After five years of phoning to the city government to fix the pothole, they finally came around to it… and just plopped a pile of asphalt in a fraction of the hole. It’s still progress and I will actually miss that pothole that greeted me every day before entering our building.

This meant that I would be bereft of my Russian mother’s delicious borsch, the interesting conversations with my sister on Jewish art, and the reverberations from my brother’s guitar, voice, and even harder-hitting lyrics. The core of my sadness wasn’t simply leaving behind the aspects of their care for me, it was more so the frustration that came with knowing that they are the ones who have to continue living there during the economic hardships in Russia. Though the ruble’s depreciation may have been convenient for the American students, the hard-hitting financial, economic, and social impact on Russia that comes with major recession and high inflation is devastating to communities, including that of my host family.

I realize that this financial crisis is a burden that cannot be immediately solved by regular citizens, let alone myself, so I really had to focus on the good aspects of my experience there. On my last day in Russia, my mom there prepared a meal for the four of us, my brother prepared some music that he performed with his guitar, and my sister also participated in the entertaining conversations. When it was finally time to leave, I will never forget the sullen faces of my host mom and sister through the glass window of my taxi. The taxi driver asked me if I was going home and with a brief moment to think, I replied with, “da.”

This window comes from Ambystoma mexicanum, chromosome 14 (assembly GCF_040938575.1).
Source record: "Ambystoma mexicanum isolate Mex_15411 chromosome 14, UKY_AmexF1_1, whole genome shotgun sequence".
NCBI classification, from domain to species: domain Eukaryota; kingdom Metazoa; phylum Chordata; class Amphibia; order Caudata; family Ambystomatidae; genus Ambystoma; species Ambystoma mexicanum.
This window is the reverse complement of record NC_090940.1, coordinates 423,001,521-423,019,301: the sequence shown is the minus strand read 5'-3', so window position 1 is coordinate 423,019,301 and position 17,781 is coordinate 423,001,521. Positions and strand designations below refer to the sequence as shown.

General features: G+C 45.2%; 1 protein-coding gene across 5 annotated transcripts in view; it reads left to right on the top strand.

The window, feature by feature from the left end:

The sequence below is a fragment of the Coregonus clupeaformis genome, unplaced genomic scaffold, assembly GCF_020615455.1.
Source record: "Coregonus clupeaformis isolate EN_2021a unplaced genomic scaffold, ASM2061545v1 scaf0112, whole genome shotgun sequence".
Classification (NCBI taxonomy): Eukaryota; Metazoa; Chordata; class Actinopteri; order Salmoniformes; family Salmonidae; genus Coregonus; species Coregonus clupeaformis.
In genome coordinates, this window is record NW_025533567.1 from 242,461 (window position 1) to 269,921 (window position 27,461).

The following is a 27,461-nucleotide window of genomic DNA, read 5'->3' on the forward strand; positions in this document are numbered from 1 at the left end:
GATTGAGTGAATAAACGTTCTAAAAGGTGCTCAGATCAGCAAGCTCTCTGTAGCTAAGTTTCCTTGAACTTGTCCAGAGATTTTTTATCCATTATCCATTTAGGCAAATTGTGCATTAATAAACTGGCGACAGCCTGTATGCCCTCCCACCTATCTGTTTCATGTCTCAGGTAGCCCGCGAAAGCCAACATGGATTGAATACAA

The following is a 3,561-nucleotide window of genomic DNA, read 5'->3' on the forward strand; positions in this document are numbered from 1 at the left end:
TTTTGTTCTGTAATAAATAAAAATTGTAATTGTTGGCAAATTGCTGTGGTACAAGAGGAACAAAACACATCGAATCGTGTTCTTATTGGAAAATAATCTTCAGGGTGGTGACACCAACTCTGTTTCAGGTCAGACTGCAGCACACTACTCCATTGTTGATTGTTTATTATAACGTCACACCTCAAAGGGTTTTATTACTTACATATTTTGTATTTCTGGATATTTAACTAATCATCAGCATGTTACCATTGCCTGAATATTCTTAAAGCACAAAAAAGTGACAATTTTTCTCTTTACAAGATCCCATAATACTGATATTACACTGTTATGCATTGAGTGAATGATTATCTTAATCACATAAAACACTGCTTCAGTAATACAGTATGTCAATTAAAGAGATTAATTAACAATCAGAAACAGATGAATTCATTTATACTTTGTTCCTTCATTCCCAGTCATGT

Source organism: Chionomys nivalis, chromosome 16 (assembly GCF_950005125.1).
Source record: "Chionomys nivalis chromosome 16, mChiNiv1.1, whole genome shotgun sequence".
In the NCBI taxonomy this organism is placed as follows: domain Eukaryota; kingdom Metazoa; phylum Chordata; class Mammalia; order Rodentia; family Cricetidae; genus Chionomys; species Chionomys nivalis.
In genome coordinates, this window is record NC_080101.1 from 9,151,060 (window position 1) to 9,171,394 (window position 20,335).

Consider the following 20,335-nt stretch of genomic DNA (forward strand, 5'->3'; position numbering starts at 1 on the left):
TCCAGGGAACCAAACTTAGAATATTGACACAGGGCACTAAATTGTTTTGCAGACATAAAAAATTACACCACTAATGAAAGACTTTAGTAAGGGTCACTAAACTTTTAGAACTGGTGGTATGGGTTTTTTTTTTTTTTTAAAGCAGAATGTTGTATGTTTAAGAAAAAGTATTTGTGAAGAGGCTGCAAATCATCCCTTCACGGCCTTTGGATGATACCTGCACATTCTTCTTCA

I am very thankful for the love, care, and hospitality that my host family in Russia provided. We are a team that is not to be separated anytime soon. I have made a promise to return and I choose to live by my word.

I am also very thankful for the excitement and mirth of the holiday season in America. Upon my return, streets were gleaming with decorative lights, Christmas trees were elaborately and sumptuously adorned, and my friends and family welcomed me with wide smiles and open arms. I think that if it weren’t for Christmas, my 21st birthday and New Years all within three days of each other, my return would have been a little more gloomy. Fortunately, I am surrounded by loved ones that made my adjustment back to the States as warm and welcoming as a cup of Russian tea.

Until next time, my dear St. Petersburg.

As the famous saying goes, you can take the girl out of Russia, but you can't take the Russia out of the girl. Adorned with a Soviet wool scarf on Christmas Day.

As the famous saying goes, you can take the girl out of Russia, but you can’t take the Russia out of the girl. Adorned with a Soviet wool scarf on Christmas Day.

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Filed under Boryana in Russia, Eastern Europe

Being LGBTQ in Japan